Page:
Sports for the Spectator
Sporting News' "Best Sports Cities 2002" ranked Columbia 54th among 300 U.S. and Canadian cities for its sports climate. The Columbia Inferno tear up the ice at the Carolina Coliseum. The Inferno are a professional hockey team in the East Coast Hockey League. The University of South Carolina's Fighting Gamecocks play football at the Williams-Brice Stadium. The university's basketball team plays at the Frank McGuire Arena in the Carolina Coliseum, and its soccer team is on view at "The Graveyard." Male and female intercollegiate sports teams from other local colleges offer sporting opportunities for spectators. Major League baseball, NFL and NBA teams all play within easy driving distance in nearby Charlotte and Atlanta.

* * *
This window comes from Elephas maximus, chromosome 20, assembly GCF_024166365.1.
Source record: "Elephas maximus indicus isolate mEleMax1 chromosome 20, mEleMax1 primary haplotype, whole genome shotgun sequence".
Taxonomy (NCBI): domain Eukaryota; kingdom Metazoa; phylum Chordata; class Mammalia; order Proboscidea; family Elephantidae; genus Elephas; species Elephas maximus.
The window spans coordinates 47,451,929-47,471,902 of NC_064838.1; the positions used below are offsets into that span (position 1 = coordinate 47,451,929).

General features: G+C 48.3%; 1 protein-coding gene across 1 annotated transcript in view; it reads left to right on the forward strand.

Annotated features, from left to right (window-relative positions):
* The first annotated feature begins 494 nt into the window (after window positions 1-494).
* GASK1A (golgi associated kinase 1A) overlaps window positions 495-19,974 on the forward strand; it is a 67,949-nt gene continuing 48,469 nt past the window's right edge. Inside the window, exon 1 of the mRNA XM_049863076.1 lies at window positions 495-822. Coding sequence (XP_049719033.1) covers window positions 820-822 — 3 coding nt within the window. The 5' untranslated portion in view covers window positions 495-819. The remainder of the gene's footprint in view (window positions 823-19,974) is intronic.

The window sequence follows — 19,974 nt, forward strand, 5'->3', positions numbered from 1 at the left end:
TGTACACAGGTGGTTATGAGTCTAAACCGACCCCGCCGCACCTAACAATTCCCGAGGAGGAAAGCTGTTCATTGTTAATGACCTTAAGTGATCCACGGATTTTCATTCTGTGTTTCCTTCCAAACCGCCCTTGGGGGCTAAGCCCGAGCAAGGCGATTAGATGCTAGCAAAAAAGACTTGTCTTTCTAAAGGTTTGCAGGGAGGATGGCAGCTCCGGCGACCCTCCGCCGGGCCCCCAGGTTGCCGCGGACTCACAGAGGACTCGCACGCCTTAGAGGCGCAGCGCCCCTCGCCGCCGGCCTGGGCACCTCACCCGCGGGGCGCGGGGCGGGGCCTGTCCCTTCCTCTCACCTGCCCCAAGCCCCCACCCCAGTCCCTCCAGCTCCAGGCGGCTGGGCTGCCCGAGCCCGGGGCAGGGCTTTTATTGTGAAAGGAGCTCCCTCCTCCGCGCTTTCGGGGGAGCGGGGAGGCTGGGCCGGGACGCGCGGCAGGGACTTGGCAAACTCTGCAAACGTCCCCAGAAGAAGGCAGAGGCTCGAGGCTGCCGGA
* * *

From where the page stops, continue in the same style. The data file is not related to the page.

Sports for the Participant
Columbia's mild climate encourages outdoor recreation year-round. Water skiers, campers, windsurfers, fishermen, boating enthusiasts, bikers, and runners enjoy the myriad regional and municipal parks in and around Columbia. Lake Murray boasts 540 miles of scenic shoreline perfect for boaters of all types. Dreher Island State Park on its shores offers RV and primitive camping, fishing, boating and swimming. Columbia's Saluda River, a navigable whitewater river with thrilling rides down the rapids, also offers gentler waters for canoeists and rafters. The 1,445-acre Sesquicentennial State Park offers nature trails, camping and picnic sites, swimming, fishing, and miniature golf. The Congaree National Park and Monument, located 20 miles southeast of the city, is a national monument offering nature walks and self-guided canoe trails affording views of old-growth bottomland hardwood forest.